Live at 1:00 p.m. ET → Speaker Ryan's Farewell Address: speaker.gov/live

WASHINGTON—Today, House Speaker Paul Ryan (R-WI) delivered remarks ahead of a House vote on S. 139, the FISA Amendments Reauthorization Act of 2017. Following are the speaker's remarks as delivered:

“First, I just want to say to all my colleagues: I respect the passionate views that are on display here.

“I think this has been a very passionate and interesting debate. What I would like to do is bring a little clarity to this debate.

“I want to thank the minority leader for coming up and speaking against the Amash amendment, and in favor of the underlying, bipartisan amendment.

“We’ve been working with—we, on a bipartisan basis—been working with the Senate and the White House to get this right. To add even more privacy protections to the law, even more than the status quo. To add the warrant requirement that this underlying bill has.

“Let me try and clear up some of the confusion. There’s been wide reporting and discussion here in the House about parts of the FISA statute that affects citizens. It’s a big law. It’s a big statute with lots of pieces.

“Title 1 of the FISA law is what you see in the news that applies to U.S. citizens. That’s not what we’re talking about here.

“This is Title 7, Section 702. This is about foreign terrorists on foreign soil. That’s what this is about.

“So let’s clear up some of the confusion here. Let me give you two examples. Two examples of what this program has done to keep our people safe. Two declassified examples.

“Number one, this program in March of 2016 gave us the intelligence we needed to go after and kill ISIS’s finance minister. Because of the intelligence collected under this program, a foreign terrorist on foreign soil, the number two man at ISIS, who was in line to become the next leader. This program helped us get the information to stop him.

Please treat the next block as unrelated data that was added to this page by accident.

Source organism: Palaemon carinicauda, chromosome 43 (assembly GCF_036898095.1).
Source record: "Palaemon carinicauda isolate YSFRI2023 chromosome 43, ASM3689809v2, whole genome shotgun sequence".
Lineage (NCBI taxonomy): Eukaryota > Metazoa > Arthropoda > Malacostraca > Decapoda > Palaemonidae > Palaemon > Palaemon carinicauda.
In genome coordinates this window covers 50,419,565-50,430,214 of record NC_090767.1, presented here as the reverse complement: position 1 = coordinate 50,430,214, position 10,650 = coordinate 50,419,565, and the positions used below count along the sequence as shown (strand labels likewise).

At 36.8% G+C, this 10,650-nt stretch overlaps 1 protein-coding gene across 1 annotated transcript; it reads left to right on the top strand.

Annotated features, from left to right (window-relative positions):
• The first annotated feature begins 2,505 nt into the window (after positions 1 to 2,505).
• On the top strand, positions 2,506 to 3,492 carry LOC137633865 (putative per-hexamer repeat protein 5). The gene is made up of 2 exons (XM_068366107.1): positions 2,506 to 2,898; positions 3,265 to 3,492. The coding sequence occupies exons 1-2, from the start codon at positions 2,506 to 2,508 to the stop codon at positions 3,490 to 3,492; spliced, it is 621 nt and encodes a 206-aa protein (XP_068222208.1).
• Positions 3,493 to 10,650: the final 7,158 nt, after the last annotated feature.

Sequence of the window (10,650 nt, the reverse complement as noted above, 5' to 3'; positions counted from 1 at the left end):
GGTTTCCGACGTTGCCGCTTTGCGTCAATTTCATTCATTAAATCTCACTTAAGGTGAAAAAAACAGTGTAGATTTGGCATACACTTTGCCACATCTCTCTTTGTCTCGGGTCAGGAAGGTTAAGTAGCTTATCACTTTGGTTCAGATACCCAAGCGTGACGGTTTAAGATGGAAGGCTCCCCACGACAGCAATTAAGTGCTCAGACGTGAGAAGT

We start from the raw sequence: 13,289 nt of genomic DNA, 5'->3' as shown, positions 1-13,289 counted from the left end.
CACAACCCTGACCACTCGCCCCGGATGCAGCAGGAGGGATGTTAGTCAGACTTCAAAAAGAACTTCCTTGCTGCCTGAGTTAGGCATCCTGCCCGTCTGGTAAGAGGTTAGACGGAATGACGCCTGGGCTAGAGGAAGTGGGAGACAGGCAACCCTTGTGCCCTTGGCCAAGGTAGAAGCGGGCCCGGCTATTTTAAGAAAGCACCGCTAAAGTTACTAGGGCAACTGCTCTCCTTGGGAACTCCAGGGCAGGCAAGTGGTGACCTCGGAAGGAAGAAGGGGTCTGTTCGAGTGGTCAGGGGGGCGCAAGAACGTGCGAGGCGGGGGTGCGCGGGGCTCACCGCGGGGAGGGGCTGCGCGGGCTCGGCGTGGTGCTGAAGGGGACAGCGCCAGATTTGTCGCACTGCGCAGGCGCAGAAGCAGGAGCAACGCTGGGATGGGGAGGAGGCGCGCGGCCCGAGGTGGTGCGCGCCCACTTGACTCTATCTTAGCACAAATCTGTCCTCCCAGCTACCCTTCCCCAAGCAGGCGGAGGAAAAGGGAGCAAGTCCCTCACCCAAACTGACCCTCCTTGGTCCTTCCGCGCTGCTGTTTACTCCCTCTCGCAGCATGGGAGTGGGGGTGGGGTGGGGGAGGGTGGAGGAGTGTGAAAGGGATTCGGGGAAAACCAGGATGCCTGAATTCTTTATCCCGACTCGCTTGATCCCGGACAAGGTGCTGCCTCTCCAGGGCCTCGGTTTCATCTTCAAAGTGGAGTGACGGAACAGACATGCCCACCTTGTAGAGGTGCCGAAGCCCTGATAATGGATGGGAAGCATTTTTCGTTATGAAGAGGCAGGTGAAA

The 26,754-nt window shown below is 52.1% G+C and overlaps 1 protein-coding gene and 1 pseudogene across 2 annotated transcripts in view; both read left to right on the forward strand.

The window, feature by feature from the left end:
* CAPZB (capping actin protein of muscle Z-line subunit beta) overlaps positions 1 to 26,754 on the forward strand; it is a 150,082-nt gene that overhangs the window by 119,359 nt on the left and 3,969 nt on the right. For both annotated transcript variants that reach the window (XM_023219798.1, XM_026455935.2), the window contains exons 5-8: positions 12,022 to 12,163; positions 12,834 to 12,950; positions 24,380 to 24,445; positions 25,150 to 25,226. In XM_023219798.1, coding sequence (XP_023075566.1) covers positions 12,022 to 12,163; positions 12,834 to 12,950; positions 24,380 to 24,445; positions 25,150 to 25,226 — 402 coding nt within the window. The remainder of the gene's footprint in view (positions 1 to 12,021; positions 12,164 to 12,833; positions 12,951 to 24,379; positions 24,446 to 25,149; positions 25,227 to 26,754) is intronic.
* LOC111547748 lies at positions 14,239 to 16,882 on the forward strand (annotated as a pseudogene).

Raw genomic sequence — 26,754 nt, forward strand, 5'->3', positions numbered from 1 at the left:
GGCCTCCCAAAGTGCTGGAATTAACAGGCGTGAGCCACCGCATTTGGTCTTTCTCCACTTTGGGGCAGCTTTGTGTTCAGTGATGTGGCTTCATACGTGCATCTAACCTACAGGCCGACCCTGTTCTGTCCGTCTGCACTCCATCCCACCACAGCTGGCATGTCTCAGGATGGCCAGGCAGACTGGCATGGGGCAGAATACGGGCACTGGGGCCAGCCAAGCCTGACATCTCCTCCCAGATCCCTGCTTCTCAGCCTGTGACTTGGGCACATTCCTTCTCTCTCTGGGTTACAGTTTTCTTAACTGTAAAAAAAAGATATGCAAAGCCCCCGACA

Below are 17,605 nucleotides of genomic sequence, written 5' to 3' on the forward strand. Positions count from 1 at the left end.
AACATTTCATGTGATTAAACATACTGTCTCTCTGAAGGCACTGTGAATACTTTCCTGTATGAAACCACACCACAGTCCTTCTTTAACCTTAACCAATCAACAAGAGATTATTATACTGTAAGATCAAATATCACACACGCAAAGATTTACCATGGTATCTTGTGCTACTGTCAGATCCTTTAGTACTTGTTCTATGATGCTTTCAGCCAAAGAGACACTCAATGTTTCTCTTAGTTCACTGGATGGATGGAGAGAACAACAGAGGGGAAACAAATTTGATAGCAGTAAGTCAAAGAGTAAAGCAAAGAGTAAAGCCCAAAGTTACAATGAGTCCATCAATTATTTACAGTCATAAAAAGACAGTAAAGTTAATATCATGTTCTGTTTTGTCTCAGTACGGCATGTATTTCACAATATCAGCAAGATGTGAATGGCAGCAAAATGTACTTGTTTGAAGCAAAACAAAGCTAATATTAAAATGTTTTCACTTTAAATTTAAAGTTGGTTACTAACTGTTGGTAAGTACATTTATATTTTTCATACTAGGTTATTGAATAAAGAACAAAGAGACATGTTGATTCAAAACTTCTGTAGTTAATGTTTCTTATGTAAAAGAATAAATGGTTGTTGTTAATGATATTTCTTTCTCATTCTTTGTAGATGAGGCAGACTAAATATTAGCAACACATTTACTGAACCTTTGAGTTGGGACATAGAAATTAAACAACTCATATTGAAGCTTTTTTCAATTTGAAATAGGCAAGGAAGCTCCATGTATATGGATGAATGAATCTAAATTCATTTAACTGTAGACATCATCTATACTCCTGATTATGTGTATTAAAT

“I came here before 9/11. I remember hearing upon hearing in the 9/11 commission about the old firewall. We were seeing what was going on overseas, terrorists like Osama bin Laden in Afghanistan were doing all these things, and we couldn’t pass that information on to our authorities over here in America. We had this firewall that prevented us from connecting the dots. That was the big phrase we used back then in the early 2000s.

“You pass the Amash amendment, you bring that firewall right back up. You pass the Amash amendment and defeat this underlying bill, we go back to those days where we are flying blind on protecting our country from terrorism.

“Let me give you an example. This program has not only stopped many attacks, let me tell you about one: A plot in 2009 to blow up New York’s subway system. This was used to understand what people were planning overseas and what they were trying to do here in America, so that we could connect the dots and stop that particular terrorist attack.

“That is why this has to be renewed. That is why, among many other reasons, why 702, a program designed to go after foreign terrorists on foreign soil, is so essential.

“If this Amash amendment passes, it kills the program. If this underlying bill fails, there’s one of two things that will happen. The status quo will be continued, meaning no additional privacy protections, no warrant requirement, status quo. That doesn’t do anything to advance the concerns that have been voiced on the floor.

“Or, even worse, we go dark. 702 goes down. We don’t know what the terrorists are up to. We can’t send that information to our authorities to prevent terrorist attacks. The consequences are really high.

“One of the most important things we are placed in charge to do is to make decisions not based on TV, not based on Internet, based on facts, based on reality. And we’re supposed to make those decisions to keep our country safe.

“This strikes the balance that we must have, between honoring and protecting privacy rights of U.S. citizens, honoring civil liberties, and making sure that we have the tools we need in this day and age of 21st century terrorism to keep our people safe.

“That’s what this does. That is why I ask everyone on a bipartisan basis to vote no on the Amash amendment and vote yes on the underlying bill.”